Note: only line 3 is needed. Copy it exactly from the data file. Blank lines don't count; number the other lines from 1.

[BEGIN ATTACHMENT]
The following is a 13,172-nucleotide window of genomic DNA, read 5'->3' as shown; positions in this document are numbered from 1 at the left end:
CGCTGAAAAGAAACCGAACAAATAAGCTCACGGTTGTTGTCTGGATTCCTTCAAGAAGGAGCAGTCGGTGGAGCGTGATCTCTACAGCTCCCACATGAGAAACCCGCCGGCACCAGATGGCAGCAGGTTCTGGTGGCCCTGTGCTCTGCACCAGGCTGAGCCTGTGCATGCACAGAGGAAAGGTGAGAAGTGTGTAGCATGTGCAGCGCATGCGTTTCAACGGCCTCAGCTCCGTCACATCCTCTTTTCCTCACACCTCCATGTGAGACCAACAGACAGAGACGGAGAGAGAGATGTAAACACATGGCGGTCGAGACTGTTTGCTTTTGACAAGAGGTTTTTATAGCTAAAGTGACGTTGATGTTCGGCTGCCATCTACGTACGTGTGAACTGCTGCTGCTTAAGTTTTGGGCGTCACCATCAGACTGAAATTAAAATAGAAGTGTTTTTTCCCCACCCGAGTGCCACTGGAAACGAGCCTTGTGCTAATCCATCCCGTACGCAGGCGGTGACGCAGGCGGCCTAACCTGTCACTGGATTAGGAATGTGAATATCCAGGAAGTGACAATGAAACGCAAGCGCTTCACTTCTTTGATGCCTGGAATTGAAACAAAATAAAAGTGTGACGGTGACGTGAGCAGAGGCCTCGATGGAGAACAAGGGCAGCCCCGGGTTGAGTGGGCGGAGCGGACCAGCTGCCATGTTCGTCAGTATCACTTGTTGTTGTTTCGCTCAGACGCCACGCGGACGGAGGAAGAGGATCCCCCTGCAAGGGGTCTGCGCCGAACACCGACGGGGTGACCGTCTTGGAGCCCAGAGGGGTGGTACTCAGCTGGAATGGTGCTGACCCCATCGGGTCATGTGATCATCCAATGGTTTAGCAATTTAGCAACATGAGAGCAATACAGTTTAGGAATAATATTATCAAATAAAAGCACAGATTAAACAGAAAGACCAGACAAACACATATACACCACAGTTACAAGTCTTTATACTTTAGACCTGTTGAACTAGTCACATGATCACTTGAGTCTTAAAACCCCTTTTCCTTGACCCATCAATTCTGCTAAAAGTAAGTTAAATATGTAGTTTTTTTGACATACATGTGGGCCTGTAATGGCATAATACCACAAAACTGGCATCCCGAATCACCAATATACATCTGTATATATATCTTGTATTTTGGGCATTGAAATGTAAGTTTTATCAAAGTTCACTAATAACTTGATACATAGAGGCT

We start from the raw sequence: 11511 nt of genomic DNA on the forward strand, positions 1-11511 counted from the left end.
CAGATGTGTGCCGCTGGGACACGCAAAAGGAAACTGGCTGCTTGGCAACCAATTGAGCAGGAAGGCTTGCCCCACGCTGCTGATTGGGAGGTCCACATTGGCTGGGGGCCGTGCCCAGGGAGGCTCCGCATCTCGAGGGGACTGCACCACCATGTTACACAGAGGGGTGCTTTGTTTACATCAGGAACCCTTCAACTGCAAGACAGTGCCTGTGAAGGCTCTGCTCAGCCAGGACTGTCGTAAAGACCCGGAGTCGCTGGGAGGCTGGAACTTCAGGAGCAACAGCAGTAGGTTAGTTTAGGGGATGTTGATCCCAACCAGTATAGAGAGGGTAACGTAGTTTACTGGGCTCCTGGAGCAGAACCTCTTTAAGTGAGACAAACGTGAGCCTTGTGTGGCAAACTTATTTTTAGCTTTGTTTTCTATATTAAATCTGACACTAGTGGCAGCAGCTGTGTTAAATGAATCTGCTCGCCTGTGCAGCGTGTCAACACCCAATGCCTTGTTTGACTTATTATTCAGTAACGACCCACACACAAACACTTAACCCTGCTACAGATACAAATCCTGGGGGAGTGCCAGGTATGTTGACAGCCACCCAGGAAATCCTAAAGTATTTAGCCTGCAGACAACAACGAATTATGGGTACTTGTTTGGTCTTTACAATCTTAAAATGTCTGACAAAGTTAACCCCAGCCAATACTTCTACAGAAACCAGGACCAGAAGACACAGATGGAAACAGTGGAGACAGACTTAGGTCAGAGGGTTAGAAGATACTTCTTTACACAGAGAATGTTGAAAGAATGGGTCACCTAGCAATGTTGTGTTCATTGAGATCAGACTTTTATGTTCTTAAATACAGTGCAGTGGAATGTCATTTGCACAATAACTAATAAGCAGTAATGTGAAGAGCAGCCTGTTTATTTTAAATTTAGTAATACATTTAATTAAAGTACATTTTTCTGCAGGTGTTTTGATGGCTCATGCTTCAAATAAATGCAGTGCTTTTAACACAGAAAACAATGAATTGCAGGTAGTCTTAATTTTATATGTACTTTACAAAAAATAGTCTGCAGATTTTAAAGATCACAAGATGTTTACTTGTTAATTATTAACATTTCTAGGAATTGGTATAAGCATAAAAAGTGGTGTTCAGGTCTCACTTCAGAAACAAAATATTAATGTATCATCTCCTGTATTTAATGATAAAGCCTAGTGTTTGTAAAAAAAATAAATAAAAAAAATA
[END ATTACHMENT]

We start from the raw sequence: 11511 nt of genomic DNA on the forward strand, positions 1-11511 counted from the left end.